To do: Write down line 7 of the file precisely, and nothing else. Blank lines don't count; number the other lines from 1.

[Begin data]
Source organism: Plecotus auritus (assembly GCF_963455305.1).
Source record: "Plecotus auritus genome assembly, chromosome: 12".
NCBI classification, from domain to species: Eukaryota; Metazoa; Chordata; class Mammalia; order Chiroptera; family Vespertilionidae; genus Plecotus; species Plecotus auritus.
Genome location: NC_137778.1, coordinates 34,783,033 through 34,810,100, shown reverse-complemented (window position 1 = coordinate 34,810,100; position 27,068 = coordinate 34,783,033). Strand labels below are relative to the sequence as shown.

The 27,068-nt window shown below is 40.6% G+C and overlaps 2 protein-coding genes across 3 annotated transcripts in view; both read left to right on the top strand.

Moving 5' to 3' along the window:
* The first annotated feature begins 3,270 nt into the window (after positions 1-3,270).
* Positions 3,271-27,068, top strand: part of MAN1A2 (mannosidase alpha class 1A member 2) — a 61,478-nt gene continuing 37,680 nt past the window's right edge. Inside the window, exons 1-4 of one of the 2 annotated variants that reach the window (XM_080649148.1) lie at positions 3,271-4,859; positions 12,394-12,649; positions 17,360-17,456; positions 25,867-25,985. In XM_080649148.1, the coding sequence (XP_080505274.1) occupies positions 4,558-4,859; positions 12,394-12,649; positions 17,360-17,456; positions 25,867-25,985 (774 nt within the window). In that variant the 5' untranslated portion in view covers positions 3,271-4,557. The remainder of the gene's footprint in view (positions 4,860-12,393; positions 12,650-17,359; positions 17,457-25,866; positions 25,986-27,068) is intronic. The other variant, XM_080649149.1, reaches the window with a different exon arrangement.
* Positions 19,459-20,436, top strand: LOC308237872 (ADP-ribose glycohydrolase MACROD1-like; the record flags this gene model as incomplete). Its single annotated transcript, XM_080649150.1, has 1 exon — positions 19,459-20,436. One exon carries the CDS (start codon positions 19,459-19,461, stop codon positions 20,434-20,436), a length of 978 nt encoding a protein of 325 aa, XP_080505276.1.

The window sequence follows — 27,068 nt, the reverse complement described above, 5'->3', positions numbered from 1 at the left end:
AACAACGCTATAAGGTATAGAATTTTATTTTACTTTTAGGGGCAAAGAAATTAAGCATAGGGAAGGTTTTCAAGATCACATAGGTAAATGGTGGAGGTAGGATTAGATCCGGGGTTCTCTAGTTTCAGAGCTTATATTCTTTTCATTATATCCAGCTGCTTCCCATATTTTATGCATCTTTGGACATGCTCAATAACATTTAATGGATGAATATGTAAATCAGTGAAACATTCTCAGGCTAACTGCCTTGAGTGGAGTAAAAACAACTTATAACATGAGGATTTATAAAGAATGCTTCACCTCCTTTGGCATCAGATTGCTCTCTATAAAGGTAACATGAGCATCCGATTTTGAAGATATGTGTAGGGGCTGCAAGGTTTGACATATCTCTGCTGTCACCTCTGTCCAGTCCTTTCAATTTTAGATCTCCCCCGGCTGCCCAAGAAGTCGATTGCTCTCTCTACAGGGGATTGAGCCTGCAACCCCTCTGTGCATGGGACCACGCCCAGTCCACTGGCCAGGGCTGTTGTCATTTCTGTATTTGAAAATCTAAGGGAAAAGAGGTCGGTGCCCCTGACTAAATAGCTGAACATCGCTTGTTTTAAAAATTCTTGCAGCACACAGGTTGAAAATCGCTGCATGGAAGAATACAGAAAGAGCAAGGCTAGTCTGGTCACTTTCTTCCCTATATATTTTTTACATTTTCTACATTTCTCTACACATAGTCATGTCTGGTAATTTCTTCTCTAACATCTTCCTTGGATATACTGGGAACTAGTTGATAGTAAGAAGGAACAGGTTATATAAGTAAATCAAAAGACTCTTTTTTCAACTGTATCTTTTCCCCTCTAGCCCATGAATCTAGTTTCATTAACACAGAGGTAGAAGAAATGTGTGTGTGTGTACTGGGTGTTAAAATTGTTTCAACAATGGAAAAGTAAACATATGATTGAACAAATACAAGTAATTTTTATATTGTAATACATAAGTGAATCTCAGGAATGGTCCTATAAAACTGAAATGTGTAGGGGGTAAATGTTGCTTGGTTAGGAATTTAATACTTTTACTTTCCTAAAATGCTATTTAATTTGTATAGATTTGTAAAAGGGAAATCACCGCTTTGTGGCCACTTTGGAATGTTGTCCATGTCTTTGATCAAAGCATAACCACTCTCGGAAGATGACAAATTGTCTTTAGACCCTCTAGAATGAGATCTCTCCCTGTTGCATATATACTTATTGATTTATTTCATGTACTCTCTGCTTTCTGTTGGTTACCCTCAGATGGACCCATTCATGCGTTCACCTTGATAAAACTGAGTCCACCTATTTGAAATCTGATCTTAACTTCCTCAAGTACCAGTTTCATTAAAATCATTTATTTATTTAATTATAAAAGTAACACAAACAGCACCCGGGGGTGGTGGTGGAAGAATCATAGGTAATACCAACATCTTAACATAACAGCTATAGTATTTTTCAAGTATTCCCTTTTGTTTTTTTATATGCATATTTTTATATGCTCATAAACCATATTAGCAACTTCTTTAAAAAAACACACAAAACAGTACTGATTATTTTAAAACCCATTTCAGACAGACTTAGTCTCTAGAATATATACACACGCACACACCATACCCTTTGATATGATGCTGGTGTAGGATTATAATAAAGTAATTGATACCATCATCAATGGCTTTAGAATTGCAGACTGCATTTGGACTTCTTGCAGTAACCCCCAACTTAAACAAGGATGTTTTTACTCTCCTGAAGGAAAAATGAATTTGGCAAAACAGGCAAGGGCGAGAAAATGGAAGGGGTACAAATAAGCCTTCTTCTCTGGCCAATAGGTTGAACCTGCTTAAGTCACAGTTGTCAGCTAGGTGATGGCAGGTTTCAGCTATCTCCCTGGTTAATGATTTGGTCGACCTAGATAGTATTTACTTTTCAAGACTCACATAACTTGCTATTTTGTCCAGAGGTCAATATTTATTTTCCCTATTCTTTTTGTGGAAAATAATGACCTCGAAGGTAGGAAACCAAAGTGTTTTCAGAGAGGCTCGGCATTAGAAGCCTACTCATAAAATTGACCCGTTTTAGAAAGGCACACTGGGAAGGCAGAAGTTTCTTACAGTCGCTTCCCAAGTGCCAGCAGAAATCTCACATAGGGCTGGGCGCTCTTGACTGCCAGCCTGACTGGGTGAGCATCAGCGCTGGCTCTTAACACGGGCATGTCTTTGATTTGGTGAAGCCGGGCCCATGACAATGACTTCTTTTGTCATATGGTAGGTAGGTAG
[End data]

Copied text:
* The first annotated feature begins 3,270 nt into the window (after positions 1-3,270).